Mutual impact: A relational critique of wilderness therapy

James H. Rough (2000)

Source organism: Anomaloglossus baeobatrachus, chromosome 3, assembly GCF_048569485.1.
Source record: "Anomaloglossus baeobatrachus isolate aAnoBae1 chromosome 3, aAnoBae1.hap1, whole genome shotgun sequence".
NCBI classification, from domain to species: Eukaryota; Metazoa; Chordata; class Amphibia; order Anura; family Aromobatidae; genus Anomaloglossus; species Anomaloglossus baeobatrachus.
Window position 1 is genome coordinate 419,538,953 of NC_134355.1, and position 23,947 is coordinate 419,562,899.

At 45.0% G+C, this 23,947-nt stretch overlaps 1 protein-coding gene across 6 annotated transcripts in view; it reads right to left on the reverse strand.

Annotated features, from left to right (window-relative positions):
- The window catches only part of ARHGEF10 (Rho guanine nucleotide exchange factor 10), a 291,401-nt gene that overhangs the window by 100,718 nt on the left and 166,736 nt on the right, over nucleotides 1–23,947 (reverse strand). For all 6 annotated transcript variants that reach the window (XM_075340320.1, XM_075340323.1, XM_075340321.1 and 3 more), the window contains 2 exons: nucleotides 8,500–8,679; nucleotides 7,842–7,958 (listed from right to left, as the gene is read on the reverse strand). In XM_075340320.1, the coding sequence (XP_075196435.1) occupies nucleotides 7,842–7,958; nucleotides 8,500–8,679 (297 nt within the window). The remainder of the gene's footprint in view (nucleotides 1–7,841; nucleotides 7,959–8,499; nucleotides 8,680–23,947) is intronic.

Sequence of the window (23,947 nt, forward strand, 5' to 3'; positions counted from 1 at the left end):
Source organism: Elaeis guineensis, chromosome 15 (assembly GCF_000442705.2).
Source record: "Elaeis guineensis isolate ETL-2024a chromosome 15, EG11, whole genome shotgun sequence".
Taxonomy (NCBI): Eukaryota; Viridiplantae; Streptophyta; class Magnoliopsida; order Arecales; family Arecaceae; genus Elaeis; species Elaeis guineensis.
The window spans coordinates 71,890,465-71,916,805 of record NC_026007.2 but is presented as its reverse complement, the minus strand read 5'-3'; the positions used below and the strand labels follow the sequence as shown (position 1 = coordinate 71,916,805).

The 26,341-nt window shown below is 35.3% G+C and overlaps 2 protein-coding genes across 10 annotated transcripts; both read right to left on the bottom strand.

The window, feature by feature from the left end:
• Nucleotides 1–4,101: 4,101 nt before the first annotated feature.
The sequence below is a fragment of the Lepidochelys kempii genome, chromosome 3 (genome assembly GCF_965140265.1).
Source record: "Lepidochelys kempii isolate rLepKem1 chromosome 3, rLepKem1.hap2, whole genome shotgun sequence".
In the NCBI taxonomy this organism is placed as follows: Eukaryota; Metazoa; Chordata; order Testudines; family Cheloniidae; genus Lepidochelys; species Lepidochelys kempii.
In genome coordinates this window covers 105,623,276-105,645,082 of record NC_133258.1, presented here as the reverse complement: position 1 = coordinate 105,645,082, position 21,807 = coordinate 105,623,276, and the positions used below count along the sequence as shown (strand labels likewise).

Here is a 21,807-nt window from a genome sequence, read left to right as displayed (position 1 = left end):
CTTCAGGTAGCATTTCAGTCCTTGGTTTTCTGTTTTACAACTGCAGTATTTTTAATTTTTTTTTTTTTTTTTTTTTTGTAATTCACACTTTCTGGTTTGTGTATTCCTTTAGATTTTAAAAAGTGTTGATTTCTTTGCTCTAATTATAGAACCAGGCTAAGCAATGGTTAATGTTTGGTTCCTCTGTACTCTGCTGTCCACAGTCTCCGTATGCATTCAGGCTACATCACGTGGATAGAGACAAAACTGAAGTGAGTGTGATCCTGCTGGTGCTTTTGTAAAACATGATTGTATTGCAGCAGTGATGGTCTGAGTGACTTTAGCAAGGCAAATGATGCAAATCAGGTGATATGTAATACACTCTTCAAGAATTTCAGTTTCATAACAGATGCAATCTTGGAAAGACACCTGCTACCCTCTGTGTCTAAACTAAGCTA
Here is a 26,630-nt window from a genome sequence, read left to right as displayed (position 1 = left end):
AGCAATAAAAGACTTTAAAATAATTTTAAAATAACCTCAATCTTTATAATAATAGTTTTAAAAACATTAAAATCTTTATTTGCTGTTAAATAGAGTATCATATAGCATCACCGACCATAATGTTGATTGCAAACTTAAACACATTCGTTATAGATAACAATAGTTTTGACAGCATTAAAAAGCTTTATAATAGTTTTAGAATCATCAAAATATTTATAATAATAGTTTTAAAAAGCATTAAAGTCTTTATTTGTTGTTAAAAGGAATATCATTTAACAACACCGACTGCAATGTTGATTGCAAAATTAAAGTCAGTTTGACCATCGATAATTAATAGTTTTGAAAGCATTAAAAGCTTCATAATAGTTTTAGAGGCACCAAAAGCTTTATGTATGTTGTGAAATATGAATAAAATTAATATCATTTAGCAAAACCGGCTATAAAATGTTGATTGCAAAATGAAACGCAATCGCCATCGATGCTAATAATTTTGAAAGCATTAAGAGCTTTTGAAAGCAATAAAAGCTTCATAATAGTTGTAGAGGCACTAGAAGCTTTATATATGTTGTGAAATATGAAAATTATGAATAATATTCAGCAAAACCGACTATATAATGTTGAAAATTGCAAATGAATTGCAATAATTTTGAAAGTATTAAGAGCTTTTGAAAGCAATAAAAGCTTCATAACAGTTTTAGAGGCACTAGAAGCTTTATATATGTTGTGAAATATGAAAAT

The goal of this study is to provide an overview and critique of various models of wilderness therapy; to develop a typology of wilderness therapy groups; and to make recommendations for a relational model that draws from intersubjective theories and an understanding of natural history and ecology. A review of the literature examines the range of groups that are offered in wilderness settings. A typology is developed that critiques the three major models in the field on several axes. Finally, a relational model is recommended that integrates certain aspects of the other approaches and draws on relational and intersubjective theories to emphasize the importance of a mutual relationship between the client and the natural environment. I further suggest that deep immersion in nature is an overlooked source of therapeutic change.